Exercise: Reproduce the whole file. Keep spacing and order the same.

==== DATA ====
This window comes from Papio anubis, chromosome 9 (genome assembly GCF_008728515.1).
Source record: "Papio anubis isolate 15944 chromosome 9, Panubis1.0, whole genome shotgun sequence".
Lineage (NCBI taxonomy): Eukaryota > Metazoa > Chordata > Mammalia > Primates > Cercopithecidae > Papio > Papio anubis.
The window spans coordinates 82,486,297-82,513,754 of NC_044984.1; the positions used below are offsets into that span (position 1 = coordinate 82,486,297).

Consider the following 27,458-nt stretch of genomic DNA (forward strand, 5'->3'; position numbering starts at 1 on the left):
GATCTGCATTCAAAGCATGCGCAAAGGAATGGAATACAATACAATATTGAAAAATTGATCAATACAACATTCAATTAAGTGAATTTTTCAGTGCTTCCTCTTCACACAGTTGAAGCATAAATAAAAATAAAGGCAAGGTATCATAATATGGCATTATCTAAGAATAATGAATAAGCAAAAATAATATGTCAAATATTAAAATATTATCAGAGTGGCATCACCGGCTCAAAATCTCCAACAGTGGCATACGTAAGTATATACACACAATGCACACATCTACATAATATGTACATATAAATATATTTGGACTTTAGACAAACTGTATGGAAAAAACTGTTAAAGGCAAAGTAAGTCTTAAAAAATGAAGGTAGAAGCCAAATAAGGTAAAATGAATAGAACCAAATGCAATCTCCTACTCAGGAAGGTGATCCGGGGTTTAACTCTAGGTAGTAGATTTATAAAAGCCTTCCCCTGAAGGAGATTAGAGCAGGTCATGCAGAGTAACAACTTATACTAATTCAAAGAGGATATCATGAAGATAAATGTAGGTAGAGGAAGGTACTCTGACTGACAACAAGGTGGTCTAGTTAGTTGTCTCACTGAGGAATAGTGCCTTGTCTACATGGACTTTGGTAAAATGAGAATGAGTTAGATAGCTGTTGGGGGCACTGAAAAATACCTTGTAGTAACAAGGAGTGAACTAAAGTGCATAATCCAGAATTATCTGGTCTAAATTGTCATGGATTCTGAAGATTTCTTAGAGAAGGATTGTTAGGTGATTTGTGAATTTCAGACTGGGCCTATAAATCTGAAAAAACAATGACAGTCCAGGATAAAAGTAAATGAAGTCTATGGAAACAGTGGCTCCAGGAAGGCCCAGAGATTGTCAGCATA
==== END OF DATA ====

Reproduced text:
This window comes from Papio anubis, chromosome 9 (genome assembly GCF_008728515.1).
Source record: "Papio anubis isolate 15944 chromosome 9, Panubis1.0, whole genome shotgun sequence".
Lineage (NCBI taxonomy): Eukaryota > Metazoa > Chordata > Mammalia > Primates > Cercopithecidae > Papio > Papio anubis.
The window spans coordinates 82,486,297-82,513,754 of NC_044984.1; the positions used below are offsets into that span (position 1 = coordinate 82,486,297).

Consider the following 27,458-nt stretch of genomic DNA (forward strand, 5'->3'; position numbering starts at 1 on the left):
GATCTGCATTCAAAGCATGCGCAAAGGAATGGAATACAATACAATATTGAAAAATTGATCAATACAACATTCAATTAAGTGAATTTTTCAGTGCTTCCTCTTCACACAGTTGAAGCATAAATAAAAATAAAGGCAAGGTATCATAATATGGCATTATCTAAGAATAATGAATAAGCAAAAATAATATGTCAAATATTAAAATATTATCAGAGTGGCATCACCGGCTCAAAATCTCCAACAGTGGCATACGTAAGTATATACACACAATGCACACATCTACATAATATGTACATATAAATATATTTGGACTTTAGACAAACTGTATGGAAAAAACTGTTAAAGGCAAAGTAAGTCTTAAAAAATGAAGGTAGAAGCCAAATAAGGTAAAATGAATAGAACCAAATGCAATCTCCTACTCAGGAAGGTGATCCGGGGTTTAACTCTAGGTAGTAGATTTATAAAAGCCTTCCCCTGAAGGAGATTAGAGCAGGTCATGCAGAGTAACAACTTATACTAATTCAAAGAGGATATCATGAAGATAAATGTAGGTAGAGGAAGGTACTCTGACTGACAACAAGGTGGTCTAGTTAGTTGTCTCACTGAGGAATAGTGCCTTGTCTACATGGACTTTGGTAAAATGAGAATGAGTTAGATAGCTGTTGGGGGCACTGAAAAATACCTTGTAGTAACAAGGAGTGAACTAAAGTGCATAATCCAGAATTATCTGGTCTAAATTGTCATGGATTCTGAAGATTTCTTAGAGAAGGATTGTTAGGTGATTTGTGAATTTCAGACTGGGCCTATAAATCTGAAAAAACAATGACAGTCCAGGATAAAAGTAAATGAAGTCTATGGAAACAGTGGCTCCAGGAAGGCCCAGAGATTGTCAGCATA